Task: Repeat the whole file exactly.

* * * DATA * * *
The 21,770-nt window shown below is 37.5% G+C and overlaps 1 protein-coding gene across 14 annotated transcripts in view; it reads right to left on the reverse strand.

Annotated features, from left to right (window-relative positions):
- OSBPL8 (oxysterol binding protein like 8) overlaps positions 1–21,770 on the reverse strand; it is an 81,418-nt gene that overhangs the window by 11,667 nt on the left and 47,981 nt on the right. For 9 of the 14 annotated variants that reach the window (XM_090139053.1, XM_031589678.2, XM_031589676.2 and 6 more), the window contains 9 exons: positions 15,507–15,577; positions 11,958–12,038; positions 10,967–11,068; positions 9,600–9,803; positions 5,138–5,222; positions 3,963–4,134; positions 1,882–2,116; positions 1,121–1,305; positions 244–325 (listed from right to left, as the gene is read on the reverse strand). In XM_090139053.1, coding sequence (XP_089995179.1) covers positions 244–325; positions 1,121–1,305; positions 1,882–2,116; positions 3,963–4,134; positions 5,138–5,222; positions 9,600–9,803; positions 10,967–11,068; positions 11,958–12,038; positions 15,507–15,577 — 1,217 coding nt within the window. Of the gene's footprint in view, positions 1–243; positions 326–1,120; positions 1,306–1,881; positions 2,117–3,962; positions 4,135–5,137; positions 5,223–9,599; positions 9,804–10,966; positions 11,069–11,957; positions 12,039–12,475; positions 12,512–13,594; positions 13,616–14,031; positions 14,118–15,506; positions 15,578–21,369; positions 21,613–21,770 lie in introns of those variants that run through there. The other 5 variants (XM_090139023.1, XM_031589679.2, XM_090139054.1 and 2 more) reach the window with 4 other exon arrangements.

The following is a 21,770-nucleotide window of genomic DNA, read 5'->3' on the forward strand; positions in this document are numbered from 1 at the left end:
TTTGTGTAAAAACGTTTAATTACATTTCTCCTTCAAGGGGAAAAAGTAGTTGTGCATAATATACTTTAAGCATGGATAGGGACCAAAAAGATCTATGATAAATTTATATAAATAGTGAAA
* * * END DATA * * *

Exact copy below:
The 21,770-nt window shown below is 37.5% G+C and overlaps 1 protein-coding gene across 14 annotated transcripts in view; it reads right to left on the reverse strand.

Annotated features, from left to right (window-relative positions):
- OSBPL8 (oxysterol binding protein like 8) overlaps positions 1–21,770 on the reverse strand; it is an 81,418-nt gene that overhangs the window by 11,667 nt on the left and 47,981 nt on the right. For 9 of the 14 annotated variants that reach the window (XM_090139053.1, XM_031589678.2, XM_031589676.2 and 6 more), the window contains 9 exons: positions 15,507–15,577; positions 11,958–12,038; positions 10,967–11,068; positions 9,600–9,803; positions 5,138–5,222; positions 3,963–4,134; positions 1,882–2,116; positions 1,121–1,305; positions 244–325 (listed from right to left, as the gene is read on the reverse strand). In XM_090139053.1, coding sequence (XP_089995179.1) covers positions 244–325; positions 1,121–1,305; positions 1,882–2,116; positions 3,963–4,134; positions 5,138–5,222; positions 9,600–9,803; positions 10,967–11,068; positions 11,958–12,038; positions 15,507–15,577 — 1,217 coding nt within the window. Of the gene's footprint in view, positions 1–243; positions 326–1,120; positions 1,306–1,881; positions 2,117–3,962; positions 4,135–5,137; positions 5,223–9,599; positions 9,804–10,966; positions 11,069–11,957; positions 12,039–12,475; positions 12,512–13,594; positions 13,616–14,031; positions 14,118–15,506; positions 15,578–21,369; positions 21,613–21,770 lie in introns of those variants that run through there. The other 5 variants (XM_090139023.1, XM_031589679.2, XM_090139054.1 and 2 more) reach the window with 4 other exon arrangements.

The following is a 21,770-nucleotide window of genomic DNA, read 5'->3' on the forward strand; positions in this document are numbered from 1 at the left end:
TTTGTGTAAAAACGTTTAATTACATTTCTCCTTCAAGGGGAAAAAGTAGTTGTGCATAATATACTTTAAGCATGGATAGGGACCAAAAAGATCTATGATAAATTTATATAAATAGTGAAA